International Trade

International Trade

International trade allows countries to expand their markets and access goods and services that otherwise may not have been available domestically. As a result of international trade, the market is more competitive. This ultimately results in more competitive pricing and brings a cheaper product home to the consumer.

International trade was key to the rise of the global economy. In the global economy, supply and demand—and therefore prices—both impact and are impacted by global events.

Political change in Asia, for example, could result in an increase in the cost of labor. This could increase the manufacturing costs for an American sneaker company that is based in Malaysia, which would then result in an increase in the price charged for a pair of sneakers that an American consumer might purchase at their local mall.

Global trade allows wealthy countries to use their resources—for example, labor, technology, or capital—more efficiently. Different countries are endowed with different assets and natural resources: land, labor, capital, and technology, etc. This allows some countries to produce the same good more efficiently—in other words, more quickly and with less of a cost. Therefore, they may sell it more cheaply than other countries. If a country cannot efficiently produce an item, it can obtain it by trading with another country that can. This is known as specialization in international trade.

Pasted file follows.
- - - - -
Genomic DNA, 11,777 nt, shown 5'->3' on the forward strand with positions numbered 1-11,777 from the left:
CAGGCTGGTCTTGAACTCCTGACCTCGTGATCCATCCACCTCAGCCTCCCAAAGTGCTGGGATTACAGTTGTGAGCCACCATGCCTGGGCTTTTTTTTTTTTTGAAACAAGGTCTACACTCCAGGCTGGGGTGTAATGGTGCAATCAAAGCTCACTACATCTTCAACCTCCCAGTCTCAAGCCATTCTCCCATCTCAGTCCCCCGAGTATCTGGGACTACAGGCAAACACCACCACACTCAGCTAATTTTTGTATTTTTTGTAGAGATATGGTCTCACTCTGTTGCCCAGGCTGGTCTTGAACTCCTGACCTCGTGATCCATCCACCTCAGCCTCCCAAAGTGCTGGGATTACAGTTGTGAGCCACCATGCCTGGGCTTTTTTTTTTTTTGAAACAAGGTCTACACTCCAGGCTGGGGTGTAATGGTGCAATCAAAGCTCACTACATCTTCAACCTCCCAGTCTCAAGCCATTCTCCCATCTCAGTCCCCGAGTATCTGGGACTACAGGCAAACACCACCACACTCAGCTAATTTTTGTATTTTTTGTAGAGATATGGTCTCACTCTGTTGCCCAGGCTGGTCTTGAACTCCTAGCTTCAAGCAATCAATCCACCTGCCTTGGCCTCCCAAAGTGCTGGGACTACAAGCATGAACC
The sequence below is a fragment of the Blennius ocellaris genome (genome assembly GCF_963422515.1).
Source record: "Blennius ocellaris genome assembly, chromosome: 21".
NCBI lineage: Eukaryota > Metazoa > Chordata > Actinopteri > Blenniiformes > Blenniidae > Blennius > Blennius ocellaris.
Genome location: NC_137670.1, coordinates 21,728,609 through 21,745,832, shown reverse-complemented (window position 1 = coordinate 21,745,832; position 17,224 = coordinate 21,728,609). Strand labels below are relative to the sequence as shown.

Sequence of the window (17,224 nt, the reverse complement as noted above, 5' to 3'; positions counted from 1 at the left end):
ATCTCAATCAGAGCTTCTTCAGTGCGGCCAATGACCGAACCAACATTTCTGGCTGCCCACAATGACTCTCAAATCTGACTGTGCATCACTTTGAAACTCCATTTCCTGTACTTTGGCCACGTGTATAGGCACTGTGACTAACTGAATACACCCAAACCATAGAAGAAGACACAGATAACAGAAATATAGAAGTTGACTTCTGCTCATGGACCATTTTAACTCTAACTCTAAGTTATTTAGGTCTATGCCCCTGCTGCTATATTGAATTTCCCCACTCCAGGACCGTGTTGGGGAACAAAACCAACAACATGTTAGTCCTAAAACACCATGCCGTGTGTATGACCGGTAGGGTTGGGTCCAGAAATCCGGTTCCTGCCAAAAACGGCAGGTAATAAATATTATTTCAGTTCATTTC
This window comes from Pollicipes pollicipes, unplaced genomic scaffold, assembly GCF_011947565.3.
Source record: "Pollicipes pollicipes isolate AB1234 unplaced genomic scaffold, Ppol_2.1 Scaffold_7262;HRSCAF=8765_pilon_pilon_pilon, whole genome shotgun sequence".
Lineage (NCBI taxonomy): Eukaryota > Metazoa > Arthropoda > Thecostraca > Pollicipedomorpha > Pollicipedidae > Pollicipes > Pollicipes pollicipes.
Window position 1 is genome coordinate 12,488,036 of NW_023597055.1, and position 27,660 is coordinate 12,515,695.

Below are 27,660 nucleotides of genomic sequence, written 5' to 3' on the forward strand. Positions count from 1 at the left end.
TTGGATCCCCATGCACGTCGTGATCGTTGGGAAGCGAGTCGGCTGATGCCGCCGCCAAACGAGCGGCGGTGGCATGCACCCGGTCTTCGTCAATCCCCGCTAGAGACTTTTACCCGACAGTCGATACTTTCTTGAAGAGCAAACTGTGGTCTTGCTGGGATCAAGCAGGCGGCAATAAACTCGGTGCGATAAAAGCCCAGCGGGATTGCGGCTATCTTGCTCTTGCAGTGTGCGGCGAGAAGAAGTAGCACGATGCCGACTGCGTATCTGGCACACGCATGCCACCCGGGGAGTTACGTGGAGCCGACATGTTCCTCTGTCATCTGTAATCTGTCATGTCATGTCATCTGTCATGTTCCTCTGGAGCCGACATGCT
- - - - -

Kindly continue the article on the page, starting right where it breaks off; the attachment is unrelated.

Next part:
A more contemporary example of comparative advantage is China’s comparative advantage over the United States in the form of cheap labor. Chinese workers produce simple consumer goods at a much lower opportunity cost.4 The United States’ comparative advantage is in specialized, capital-intensive labor. American workers produce sophisticated goods or investment opportunities at lower opportunity costs. Specializing and trading along these lines benefits each country.

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